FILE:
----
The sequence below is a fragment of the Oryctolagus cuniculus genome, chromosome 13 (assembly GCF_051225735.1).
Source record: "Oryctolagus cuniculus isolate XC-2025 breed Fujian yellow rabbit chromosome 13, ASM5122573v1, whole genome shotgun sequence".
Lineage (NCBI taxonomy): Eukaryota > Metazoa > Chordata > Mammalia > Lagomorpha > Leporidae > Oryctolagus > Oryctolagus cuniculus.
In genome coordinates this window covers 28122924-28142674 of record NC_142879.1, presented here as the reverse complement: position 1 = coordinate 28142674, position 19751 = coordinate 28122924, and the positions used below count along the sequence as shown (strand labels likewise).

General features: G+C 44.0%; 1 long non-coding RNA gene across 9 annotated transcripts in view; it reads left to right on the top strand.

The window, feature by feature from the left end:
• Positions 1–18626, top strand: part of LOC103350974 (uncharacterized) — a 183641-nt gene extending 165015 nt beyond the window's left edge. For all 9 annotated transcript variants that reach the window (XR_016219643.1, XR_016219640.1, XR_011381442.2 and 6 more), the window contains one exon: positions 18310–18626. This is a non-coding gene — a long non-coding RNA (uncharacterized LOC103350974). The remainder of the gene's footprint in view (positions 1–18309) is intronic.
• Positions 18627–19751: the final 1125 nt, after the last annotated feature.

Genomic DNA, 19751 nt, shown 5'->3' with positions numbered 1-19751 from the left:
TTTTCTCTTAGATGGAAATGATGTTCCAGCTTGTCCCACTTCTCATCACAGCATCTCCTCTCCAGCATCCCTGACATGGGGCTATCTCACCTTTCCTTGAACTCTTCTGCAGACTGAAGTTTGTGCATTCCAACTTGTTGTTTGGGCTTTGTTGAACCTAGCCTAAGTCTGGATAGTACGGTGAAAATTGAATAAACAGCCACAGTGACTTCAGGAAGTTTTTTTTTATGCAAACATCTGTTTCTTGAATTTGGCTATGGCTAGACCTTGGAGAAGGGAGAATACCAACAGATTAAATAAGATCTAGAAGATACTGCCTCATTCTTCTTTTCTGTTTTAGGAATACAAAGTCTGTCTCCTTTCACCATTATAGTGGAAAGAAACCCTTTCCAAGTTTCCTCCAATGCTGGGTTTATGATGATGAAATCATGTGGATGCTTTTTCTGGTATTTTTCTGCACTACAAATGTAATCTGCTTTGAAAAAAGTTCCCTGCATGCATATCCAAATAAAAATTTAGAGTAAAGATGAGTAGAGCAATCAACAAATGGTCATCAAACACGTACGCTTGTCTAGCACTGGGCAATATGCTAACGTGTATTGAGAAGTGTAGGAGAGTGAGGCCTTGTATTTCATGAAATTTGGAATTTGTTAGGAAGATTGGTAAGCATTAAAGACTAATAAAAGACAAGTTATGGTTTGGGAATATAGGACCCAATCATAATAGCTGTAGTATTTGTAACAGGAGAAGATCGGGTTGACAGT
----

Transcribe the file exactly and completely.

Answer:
The sequence below is a fragment of the Oryctolagus cuniculus genome, chromosome 13 (assembly GCF_051225735.1).
Source record: "Oryctolagus cuniculus isolate XC-2025 breed Fujian yellow rabbit chromosome 13, ASM5122573v1, whole genome shotgun sequence".
Lineage (NCBI taxonomy): Eukaryota > Metazoa > Chordata > Mammalia > Lagomorpha > Leporidae > Oryctolagus > Oryctolagus cuniculus.
In genome coordinates this window covers 28122924-28142674 of record NC_142879.1, presented here as the reverse complement: position 1 = coordinate 28142674, position 19751 = coordinate 28122924, and the positions used below count along the sequence as shown (strand labels likewise).

General features: G+C 44.0%; 1 long non-coding RNA gene across 9 annotated transcripts in view; it reads left to right on the top strand.

The window, feature by feature from the left end:
• Positions 1–18626, top strand: part of LOC103350974 (uncharacterized) — a 183641-nt gene extending 165015 nt beyond the window's left edge. For all 9 annotated transcript variants that reach the window (XR_016219643.1, XR_016219640.1, XR_011381442.2 and 6 more), the window contains one exon: positions 18310–18626. This is a non-coding gene — a long non-coding RNA (uncharacterized LOC103350974). The remainder of the gene's footprint in view (positions 1–18309) is intronic.
• Positions 18627–19751: the final 1125 nt, after the last annotated feature.

Genomic DNA, 19751 nt, shown 5'->3' with positions numbered 1-19751 from the left:
TTTTCTCTTAGATGGAAATGATGTTCCAGCTTGTCCCACTTCTCATCACAGCATCTCCTCTCCAGCATCCCTGACATGGGGCTATCTCACCTTTCCTTGAACTCTTCTGCAGACTGAAGTTTGTGCATTCCAACTTGTTGTTTGGGCTTTGTTGAACCTAGCCTAAGTCTGGATAGTACGGTGAAAATTGAATAAACAGCCACAGTGACTTCAGGAAGTTTTTTTTTATGCAAACATCTGTTTCTTGAATTTGGCTATGGCTAGACCTTGGAGAAGGGAGAATACCAACAGATTAAATAAGATCTAGAAGATACTGCCTCATTCTTCTTTTCTGTTTTAGGAATACAAAGTCTGTCTCCTTTCACCATTATAGTGGAAAGAAACCCTTTCCAAGTTTCCTCCAATGCTGGGTTTATGATGATGAAATCATGTGGATGCTTTTTCTGGTATTTTTCTGCACTACAAATGTAATCTGCTTTGAAAAAAGTTCCCTGCATGCATATCCAAATAAAAATTTAGAGTAAAGATGAGTAGAGCAATCAACAAATGGTCATCAAACACGTACGCTTGTCTAGCACTGGGCAATATGCTAACGTGTATTGAGAAGTGTAGGAGAGTGAGGCCTTGTATTTCATGAAATTTGGAATTTGTTAGGAAGATTGGTAAGCATTAAAGACTAATAAAAGACAAGTTATGGTTTGGGAATATAGGACCCAATCATAATAGCTGTAGTATTTGTAACAGGAGAAGATCGGGTTGACAGT